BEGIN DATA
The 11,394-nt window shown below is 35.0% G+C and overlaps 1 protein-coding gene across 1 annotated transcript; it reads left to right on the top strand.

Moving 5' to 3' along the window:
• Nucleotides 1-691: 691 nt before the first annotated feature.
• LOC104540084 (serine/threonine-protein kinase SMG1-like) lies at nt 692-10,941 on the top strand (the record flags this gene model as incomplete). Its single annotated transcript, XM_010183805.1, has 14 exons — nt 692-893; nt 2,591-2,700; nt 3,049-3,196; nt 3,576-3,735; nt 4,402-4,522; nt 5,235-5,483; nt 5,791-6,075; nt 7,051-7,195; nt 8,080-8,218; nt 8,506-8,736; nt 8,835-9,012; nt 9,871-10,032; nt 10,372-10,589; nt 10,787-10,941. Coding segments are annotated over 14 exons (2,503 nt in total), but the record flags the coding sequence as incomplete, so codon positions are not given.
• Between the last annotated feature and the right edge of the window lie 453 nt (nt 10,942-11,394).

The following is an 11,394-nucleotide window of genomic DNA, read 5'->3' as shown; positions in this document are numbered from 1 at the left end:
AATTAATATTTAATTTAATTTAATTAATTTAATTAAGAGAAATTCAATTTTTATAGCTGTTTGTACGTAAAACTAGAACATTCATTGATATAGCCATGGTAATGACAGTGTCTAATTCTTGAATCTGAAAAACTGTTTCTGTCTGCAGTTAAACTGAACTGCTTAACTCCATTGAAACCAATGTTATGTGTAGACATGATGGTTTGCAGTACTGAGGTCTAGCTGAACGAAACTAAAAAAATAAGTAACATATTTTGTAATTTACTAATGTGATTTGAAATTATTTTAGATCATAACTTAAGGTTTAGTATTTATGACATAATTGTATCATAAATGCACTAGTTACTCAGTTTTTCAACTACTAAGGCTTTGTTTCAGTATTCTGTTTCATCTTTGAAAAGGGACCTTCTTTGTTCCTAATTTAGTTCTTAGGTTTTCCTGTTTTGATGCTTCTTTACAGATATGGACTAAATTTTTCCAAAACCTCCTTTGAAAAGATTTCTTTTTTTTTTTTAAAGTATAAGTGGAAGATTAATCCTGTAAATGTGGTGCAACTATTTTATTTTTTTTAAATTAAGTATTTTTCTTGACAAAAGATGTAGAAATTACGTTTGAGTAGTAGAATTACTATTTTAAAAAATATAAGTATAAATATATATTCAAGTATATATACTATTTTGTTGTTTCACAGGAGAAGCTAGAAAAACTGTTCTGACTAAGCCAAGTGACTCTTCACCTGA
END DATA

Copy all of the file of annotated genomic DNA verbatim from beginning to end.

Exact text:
The 11,394-nt window shown below is 35.0% G+C and overlaps 1 protein-coding gene across 1 annotated transcript; it reads left to right on the top strand.

Moving 5' to 3' along the window:
• Nucleotides 1-691: 691 nt before the first annotated feature.
• LOC104540084 (serine/threonine-protein kinase SMG1-like) lies at nt 692-10,941 on the top strand (the record flags this gene model as incomplete). Its single annotated transcript, XM_010183805.1, has 14 exons — nt 692-893; nt 2,591-2,700; nt 3,049-3,196; nt 3,576-3,735; nt 4,402-4,522; nt 5,235-5,483; nt 5,791-6,075; nt 7,051-7,195; nt 8,080-8,218; nt 8,506-8,736; nt 8,835-9,012; nt 9,871-10,032; nt 10,372-10,589; nt 10,787-10,941. Coding segments are annotated over 14 exons (2,503 nt in total), but the record flags the coding sequence as incomplete, so codon positions are not given.
• Between the last annotated feature and the right edge of the window lie 453 nt (nt 10,942-11,394).

The following is an 11,394-nucleotide window of genomic DNA, read 5'->3' as shown; positions in this document are numbered from 1 at the left end:
AATTAATATTTAATTTAATTTAATTAATTTAATTAAGAGAAATTCAATTTTTATAGCTGTTTGTACGTAAAACTAGAACATTCATTGATATAGCCATGGTAATGACAGTGTCTAATTCTTGAATCTGAAAAACTGTTTCTGTCTGCAGTTAAACTGAACTGCTTAACTCCATTGAAACCAATGTTATGTGTAGACATGATGGTTTGCAGTACTGAGGTCTAGCTGAACGAAACTAAAAAAATAAGTAACATATTTTGTAATTTACTAATGTGATTTGAAATTATTTTAGATCATAACTTAAGGTTTAGTATTTATGACATAATTGTATCATAAATGCACTAGTTACTCAGTTTTTCAACTACTAAGGCTTTGTTTCAGTATTCTGTTTCATCTTTGAAAAGGGACCTTCTTTGTTCCTAATTTAGTTCTTAGGTTTTCCTGTTTTGATGCTTCTTTACAGATATGGACTAAATTTTTCCAAAACCTCCTTTGAAAAGATTTCTTTTTTTTTTTTAAAGTATAAGTGGAAGATTAATCCTGTAAATGTGGTGCAACTATTTTATTTTTTTTAAATTAAGTATTTTTCTTGACAAAAGATGTAGAAATTACGTTTGAGTAGTAGAATTACTATTTTAAAAAATATAAGTATAAATATATATTCAAGTATATATACTATTTTGTTGTTTCACAGGAGAAGCTAGAAAAACTGTTCTGACTAAGCCAAGTGACTCTTCACCTGA